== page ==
Sick Kids study indicates classrooms too small to accommodate more than 15 students safely

Simulation study makes host of recommendations

A study by healthcare professionals in the GTA indicates classrooms are too small to allow for adequate physical distancing.

A simulation study was conducted in August, led by researchers at Sick Kids hospital, which has released a list of recommendations. The study says the typical public classroom size of 32 feet by 24 feet makes it impossible to maintain a two-metre distance for any more than 12 to 15 students, even with desks up against all four walls.

This simulation also found crowding at entry points, even with staggered class starts and fewer students than average. It noted the entry process took longer than expected. Students were unsure of what to do with their masks during recess, according to the study, while several children in younger grades needed new masks provided throughout the day.

The study recommends removing any non-student related furniture and making use of all available space. If class sizes are not reduced, the study authors recommend exploring alternative classroom set-ups to promote physical distancing. Ongoing staggering of start times will likely be required at most schools to avoid crowding on entry, as per the study. It also recommends a clear process be developed for mask storage during recess, but indicates routine on-site screening at entry points is not feasible without multiple screeners to do the job.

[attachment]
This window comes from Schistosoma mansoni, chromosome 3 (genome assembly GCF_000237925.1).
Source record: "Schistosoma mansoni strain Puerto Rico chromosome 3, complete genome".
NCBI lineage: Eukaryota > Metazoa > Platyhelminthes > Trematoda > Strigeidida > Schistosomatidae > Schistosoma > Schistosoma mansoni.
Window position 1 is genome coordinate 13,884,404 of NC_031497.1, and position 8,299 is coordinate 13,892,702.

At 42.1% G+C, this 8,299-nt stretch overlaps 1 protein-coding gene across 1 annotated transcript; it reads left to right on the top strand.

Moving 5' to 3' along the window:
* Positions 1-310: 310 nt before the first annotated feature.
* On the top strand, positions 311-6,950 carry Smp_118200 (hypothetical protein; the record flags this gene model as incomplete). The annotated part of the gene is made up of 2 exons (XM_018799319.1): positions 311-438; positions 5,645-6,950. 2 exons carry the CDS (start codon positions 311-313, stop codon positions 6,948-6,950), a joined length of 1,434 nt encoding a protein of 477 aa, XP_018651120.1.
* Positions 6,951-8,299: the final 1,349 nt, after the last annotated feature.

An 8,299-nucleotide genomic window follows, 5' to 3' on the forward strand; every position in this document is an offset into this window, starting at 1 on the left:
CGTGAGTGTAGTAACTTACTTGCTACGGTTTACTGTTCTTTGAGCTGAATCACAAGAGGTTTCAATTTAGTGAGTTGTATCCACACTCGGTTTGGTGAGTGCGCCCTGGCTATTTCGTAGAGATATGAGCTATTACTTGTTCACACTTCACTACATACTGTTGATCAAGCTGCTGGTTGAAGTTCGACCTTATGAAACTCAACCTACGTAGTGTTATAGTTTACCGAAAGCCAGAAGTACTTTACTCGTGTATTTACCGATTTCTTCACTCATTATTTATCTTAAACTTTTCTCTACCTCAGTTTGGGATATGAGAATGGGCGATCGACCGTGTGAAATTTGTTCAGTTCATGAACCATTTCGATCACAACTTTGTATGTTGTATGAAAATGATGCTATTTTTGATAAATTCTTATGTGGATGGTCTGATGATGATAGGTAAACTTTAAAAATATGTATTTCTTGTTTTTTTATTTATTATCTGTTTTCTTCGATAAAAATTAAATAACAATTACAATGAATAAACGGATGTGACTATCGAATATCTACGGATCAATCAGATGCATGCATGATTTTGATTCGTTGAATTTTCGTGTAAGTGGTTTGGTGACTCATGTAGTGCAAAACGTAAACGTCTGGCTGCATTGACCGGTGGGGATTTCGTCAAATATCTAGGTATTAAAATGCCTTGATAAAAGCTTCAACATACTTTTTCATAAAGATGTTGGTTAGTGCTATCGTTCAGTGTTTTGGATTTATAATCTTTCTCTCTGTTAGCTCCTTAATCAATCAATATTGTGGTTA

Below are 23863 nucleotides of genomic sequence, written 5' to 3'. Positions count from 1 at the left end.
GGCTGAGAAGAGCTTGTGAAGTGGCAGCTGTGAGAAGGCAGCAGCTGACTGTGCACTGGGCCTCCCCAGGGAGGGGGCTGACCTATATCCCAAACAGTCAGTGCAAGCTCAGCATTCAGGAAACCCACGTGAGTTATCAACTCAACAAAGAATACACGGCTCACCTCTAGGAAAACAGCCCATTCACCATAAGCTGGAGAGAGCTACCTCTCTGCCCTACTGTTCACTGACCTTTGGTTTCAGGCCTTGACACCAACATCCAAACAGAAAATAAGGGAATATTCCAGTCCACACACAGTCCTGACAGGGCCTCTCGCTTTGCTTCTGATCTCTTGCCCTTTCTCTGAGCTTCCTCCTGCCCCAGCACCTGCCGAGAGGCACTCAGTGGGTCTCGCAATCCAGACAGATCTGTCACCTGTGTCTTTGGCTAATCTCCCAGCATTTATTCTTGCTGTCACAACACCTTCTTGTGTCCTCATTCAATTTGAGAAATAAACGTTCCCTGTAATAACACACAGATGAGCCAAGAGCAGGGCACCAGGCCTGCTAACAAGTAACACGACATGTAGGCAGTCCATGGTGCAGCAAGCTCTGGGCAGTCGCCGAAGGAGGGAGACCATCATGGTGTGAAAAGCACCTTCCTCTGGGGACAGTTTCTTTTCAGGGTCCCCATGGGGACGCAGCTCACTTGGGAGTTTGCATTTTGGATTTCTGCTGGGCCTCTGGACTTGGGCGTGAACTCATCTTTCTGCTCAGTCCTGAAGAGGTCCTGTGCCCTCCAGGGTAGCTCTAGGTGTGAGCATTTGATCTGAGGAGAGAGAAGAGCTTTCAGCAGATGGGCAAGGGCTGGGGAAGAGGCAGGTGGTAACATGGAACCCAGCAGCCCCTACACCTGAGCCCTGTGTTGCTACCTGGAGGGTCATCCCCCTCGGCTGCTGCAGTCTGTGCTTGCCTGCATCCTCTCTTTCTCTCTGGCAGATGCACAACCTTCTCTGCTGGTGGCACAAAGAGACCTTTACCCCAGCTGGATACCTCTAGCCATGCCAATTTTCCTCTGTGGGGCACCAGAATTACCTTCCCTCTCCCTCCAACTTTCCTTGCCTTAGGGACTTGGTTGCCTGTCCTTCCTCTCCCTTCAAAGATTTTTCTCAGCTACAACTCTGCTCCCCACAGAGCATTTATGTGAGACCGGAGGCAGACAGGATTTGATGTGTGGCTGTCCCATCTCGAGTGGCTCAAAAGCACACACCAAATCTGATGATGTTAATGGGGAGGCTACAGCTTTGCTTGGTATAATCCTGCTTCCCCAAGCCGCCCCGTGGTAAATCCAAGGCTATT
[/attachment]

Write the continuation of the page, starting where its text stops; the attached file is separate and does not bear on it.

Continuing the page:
Finally, the study recommends staff members not directly involved in the physical supervision of students consider working off-site to avoid unnecessary congregation of staff.

The principal investigators of the study were Dr. Michelle Science, a medical advisor for Sick Kids’ Division of Infectious Diseases, and Dr. Clyde Matava, an Anesthesiologist with Sick Kids. The study was conducted with help from Unity Health Toronto, Hamilton Health Sciences Centre, Siani Health System, Public Health Ontario, and Toronto Public Health.

“Management of the COVID-19 pandemic has been very complex and filled with tremendous anxiety. As health-care providers and parents, we can empathize with the teachers, school staff, school boards, and the education sector as a whole, who are now facing a great deal of uncertainty,” says Dr. Science. “As the school year progresses, sharing key learnings and best practices from simulations or real-world experiences could help enhance everyone’s safety measures. Having the flexibility to adjust these safety measures will strengthen our collective response to COVID-19.”

The results of the study can be read here.